Apart from that, there’s also the fact that you will be working in an entirely new environment. Adjusting to a new team is never easy, especially if you don’t speak their language or if you are not acquainted with their culture. But, you shouldn’t let stress drag you down. Instead, you should see it as a big adventure and embrace it.

2. Loneliness

Many people who live overseas report that they feel lonely as they never get a chance to fit in with the locals. Being discriminated against is not a myth, and it is, in fact, a reality for many Brits who work abroad.

To avoid misery, you should try and get to know your colleagues and form friendships with them. Data has proven that having a friend in the workplace can make you happier so take the time to get to know your colleagues and do ask them out for drinks or activities even if they don’t.

3. Cultural Shock

Although the world is currently more connected than ever, there are still lots of differences between people. The only way to avoid cultural shock is by educating yourself on the target culture and ensuring that you understand its customs before you even set foot in the country. Having someone to help you through the adjustment period can go a long way in helping you learn to love the local culture so even if you can’t make any friends at work or form friendships with any of the locals, you can always look for expats as they will gladly take you under their wing.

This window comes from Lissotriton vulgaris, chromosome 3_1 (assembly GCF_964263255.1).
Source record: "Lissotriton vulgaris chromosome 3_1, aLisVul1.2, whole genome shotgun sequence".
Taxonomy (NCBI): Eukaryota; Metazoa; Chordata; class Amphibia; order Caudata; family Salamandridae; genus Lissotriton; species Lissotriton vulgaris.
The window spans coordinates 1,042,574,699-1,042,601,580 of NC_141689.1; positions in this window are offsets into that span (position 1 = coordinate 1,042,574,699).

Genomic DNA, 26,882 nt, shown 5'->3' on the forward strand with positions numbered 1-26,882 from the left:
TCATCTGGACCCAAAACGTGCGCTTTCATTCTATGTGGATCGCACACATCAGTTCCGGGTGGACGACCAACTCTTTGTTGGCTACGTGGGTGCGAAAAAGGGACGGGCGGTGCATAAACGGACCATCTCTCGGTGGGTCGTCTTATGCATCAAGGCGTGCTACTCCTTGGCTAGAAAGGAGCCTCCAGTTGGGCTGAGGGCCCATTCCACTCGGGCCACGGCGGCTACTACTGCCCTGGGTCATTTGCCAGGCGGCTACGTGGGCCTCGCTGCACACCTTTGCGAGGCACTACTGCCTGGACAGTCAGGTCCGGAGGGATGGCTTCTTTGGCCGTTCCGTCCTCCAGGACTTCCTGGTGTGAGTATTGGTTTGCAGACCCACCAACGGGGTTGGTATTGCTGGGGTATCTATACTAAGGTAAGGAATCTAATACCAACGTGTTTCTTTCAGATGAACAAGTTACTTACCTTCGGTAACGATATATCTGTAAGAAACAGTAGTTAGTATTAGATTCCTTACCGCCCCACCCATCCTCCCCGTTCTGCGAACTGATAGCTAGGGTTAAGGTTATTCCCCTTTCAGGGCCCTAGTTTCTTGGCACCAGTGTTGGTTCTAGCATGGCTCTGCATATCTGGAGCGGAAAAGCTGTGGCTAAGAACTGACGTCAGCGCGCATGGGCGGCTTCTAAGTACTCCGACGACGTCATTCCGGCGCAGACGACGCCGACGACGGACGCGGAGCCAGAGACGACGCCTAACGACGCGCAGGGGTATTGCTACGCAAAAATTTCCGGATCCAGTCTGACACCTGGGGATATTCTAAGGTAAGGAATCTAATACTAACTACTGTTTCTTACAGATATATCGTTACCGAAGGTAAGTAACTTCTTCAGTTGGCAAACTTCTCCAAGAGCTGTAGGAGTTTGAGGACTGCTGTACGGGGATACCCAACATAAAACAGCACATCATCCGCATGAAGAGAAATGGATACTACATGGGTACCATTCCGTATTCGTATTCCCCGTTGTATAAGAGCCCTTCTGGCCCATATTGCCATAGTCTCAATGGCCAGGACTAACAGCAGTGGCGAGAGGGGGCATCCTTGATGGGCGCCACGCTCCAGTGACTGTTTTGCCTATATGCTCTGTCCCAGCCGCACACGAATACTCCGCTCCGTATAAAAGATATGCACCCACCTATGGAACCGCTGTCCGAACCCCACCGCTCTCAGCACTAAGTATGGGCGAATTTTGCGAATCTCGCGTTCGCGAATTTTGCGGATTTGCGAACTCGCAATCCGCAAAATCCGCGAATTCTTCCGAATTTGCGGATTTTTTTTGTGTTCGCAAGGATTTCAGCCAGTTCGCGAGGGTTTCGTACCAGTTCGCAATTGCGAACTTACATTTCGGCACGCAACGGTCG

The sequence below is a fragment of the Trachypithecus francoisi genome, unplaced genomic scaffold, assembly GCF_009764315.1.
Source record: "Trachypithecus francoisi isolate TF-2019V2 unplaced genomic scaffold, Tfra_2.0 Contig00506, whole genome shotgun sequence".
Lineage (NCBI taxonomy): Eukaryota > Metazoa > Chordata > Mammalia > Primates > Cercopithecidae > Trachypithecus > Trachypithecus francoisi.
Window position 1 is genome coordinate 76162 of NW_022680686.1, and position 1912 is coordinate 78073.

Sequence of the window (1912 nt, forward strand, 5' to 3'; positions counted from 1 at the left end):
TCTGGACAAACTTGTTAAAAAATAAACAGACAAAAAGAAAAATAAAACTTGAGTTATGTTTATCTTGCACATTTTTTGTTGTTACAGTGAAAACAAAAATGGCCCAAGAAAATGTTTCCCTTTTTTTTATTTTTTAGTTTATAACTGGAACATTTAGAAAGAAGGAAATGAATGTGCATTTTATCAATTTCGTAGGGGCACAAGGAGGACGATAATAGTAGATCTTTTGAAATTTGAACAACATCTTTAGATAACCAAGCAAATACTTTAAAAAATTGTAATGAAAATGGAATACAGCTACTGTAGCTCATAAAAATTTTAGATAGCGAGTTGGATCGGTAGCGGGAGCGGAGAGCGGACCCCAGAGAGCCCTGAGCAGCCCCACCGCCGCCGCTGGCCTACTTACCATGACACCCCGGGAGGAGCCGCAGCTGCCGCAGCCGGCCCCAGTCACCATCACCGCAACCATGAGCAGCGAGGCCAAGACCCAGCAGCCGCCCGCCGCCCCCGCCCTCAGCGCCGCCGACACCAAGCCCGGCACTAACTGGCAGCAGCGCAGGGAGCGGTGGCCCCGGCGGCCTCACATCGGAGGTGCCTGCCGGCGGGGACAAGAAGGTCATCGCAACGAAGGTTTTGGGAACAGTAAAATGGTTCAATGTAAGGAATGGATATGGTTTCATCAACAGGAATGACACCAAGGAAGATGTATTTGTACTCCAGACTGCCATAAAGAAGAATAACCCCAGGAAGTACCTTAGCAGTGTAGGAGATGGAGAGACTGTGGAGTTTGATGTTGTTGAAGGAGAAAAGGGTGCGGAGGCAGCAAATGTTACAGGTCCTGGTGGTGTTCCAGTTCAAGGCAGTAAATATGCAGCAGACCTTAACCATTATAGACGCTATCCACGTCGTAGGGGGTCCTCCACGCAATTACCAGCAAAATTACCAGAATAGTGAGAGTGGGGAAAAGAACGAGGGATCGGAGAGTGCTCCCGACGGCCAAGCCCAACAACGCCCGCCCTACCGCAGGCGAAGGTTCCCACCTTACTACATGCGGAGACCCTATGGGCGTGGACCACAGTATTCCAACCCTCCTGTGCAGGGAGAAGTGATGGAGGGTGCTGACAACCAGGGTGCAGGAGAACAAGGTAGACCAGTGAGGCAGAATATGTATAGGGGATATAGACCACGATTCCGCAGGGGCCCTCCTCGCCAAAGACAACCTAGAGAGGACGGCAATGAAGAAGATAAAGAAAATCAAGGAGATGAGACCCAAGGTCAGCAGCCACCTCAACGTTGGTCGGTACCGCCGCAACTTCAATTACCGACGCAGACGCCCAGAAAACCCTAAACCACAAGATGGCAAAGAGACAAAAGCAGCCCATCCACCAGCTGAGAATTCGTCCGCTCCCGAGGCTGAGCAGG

Moving and working overseas can be quite exhilarating, but only if you allow it to be. Prepare for your move by understanding what you are obligated by law to do and educate yourself in the target culture and its customs as this will help you appreciate the country you are moving to more. Understand that work experience gained overseas counts and that it can help you extend your network as well as become more desirable as an employee.

Be as professional as you would be if you were back home so that your colleagues will only have great things to say about you and you’ll see that you will not only be enriching your CV, but you will also making new friends abroad.

Have you ever worked abroad? Was it beneficial to your career? Let us know in the comments section below...